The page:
Measures of Greek debt risk from government bonds to corporate notes surged after voters rejected bailout terms demanded by international creditors.
The government’s two-year notes fell to the lowest since they were sold via banks last July, with the sovereign yield curve indicating the highest risk of a default since the country restructured debt in 2012. Bonds sold by Greek banks and companies dropped to all-time lows as broader risk measures rose.
Greece’s creditors turned up the heat on Prime Minister Alexis Tsipras to come up with a plan to stay in the 19-nation euro zone after 61 percent of voters endorsed his call for a “no” to more austerity in Sunday’s referendum. Greece’s departure from the euro is now the most probable scenario, according to a series of banks including JPMorgan Chase & Co.
“Grexit is now more likely,” said Marius Daheim, a senior rates strategist at SEB AB in Frankfurt. “The EU cannot improve its offer any more. In particular, I see no leeway regarding the core issue of debt relief.”
Greece’s two-year yield climbed to 54 percent as of 4:45 p.m. in London. The 3.375 percent note due in July 2017 fell to 45.60 percent of face value. That compares with a price of 99.65 when the debt was sold last year. The yield is 22 percentage points higher than the four-year securities and 36 percentage points more than 10-year bonds.
Investors usually demand higher yields on longer-dated debt, judging the risk of owning it to be greater. Greece’s so-called inverted yield curve may signal that investors are concerned they won’t get their cash back in the short term.
“This market is driven by few and highly speculative players,” which makes the moves more exaggerated, Daheim said.
Greek government bonds have lost 23 percent this year through July 3, compared with a 1.5 percent decline for the euro area overall, according to Bloomberg World Bond Indexes.
The Mediterranean nation is scheduled to sell 1.25 billion euros of Treasury bills on July 8. Next week, it is due to repay yen-denominated debt.
“There is quite a significant risk that Greece will default on its commercial creditors,” Moritz Kraemer, managing director of sovereign ratings at Standard & Poor’s, said in an interview on Bloomberg Television’s “The Pulse” with Manus Cranny.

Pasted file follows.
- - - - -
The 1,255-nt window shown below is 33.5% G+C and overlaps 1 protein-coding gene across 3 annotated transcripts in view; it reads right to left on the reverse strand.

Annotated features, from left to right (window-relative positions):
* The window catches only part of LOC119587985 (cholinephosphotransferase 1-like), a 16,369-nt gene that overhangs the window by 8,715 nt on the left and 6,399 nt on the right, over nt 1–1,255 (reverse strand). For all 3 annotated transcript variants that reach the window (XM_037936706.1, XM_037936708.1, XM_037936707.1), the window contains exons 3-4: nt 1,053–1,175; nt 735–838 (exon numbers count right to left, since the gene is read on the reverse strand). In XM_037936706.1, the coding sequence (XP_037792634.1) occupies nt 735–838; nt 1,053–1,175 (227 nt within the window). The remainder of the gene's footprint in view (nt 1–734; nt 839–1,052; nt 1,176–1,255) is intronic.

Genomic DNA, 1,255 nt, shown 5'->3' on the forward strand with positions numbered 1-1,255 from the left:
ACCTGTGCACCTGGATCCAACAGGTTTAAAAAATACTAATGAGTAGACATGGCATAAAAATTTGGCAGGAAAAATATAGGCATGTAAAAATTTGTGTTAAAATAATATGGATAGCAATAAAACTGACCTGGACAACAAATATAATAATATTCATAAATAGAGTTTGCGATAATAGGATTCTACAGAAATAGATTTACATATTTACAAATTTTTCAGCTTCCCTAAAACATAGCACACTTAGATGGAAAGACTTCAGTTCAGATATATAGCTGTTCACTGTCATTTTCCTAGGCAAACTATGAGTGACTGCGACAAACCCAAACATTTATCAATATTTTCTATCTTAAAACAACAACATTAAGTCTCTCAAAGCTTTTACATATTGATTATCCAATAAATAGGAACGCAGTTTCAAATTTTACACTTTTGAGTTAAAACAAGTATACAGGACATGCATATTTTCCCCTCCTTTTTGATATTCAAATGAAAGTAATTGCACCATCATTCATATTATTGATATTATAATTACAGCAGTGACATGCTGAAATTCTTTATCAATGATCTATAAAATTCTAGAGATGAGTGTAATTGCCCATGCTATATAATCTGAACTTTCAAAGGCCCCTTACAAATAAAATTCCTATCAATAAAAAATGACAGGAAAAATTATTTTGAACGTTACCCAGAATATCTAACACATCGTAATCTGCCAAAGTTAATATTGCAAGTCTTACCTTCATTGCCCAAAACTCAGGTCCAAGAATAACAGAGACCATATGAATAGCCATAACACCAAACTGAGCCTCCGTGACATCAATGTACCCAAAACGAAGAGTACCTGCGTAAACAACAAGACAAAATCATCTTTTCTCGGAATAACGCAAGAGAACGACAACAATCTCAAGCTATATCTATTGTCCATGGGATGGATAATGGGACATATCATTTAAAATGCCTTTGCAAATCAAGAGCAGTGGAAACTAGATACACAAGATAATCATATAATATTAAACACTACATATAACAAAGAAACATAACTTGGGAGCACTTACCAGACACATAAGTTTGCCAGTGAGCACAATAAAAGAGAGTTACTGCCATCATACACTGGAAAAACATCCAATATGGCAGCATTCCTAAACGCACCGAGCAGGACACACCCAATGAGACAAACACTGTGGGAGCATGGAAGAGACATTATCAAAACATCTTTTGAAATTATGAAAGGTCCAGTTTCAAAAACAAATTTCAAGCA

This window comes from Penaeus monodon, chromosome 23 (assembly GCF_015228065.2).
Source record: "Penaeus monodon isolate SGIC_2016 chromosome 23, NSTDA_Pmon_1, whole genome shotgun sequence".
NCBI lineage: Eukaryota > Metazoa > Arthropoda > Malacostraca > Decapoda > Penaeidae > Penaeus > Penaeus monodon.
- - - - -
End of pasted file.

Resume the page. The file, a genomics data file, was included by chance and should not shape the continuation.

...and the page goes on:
Gauges of credit market risk rose around the world, according to data compiled by Bloomberg. The Markit iTraxx Europe index of credit-default swaps on investment-grade companies increased four basis points to 79 basis points and the Markit iTraxx Senior Financial Index increased six basis points to 98, both the highest since March 2014.
The risk premium on the Markit CDX North American High Yield Index, a credit-default swaps benchmark tied to the debt of 100 speculative-grade companies, jumped the most in a week, rising as much as 10.5 basis points to 359 basis points.
The onus is on Greece to act quickly to avoid a meltdown of its banking industry. Banks may run out of cash within days if not hours unless the European Central Bank extends an emergency lifeline.
The ECB, which was due to discuss the situation at 6 p.m. in Frankfurt, reckons the country’s financial system can survive until at least after Tuesday’s summit of European leaders without an injection of extra liquidity, people familiar with the matter said.
The Greek Finance Ministry said it will extend a bank holiday and capital controls through Wednesday. Euclid Tsakalotos was named finance minister to replace Yanis Varoufakis, who resigned Monday.
Eurobank Ergasias SA’s 295 million euros ($325 million) of 4.25 percent bonds due 2018 dropped more than 10 cents on the euro to be quoted at 27 cents, according to data compiled by Bloomberg. Alpha Bank AE’s 400 million euros of 3.375 percent notes due June 2017 dropped about 13 cents on the euro to 32 cents and Piraeus Bank SA’s 500 million euros of 5 percent notes maturing in March 2017 dropped about 11 cents to 29 cents, the data show.
Hellenic Telecommunications Organization SA’s 700 million euros of bonds due 2020 dropped about 5 cents on the euro to 74 cents, while Public Power Corp.’s 200 million euros of notes due 2017 declined 7 cents to 59 cents, data compiled by Bloomberg show.
“If there is no further support from the ECB, this might be the catalyst for Grexit,” Jakob Christensen, a senior economist at Exotix Partners, wrote in a note. “It will be very difficult, if not impossible, for the Greek government and Europe to find a way forward.”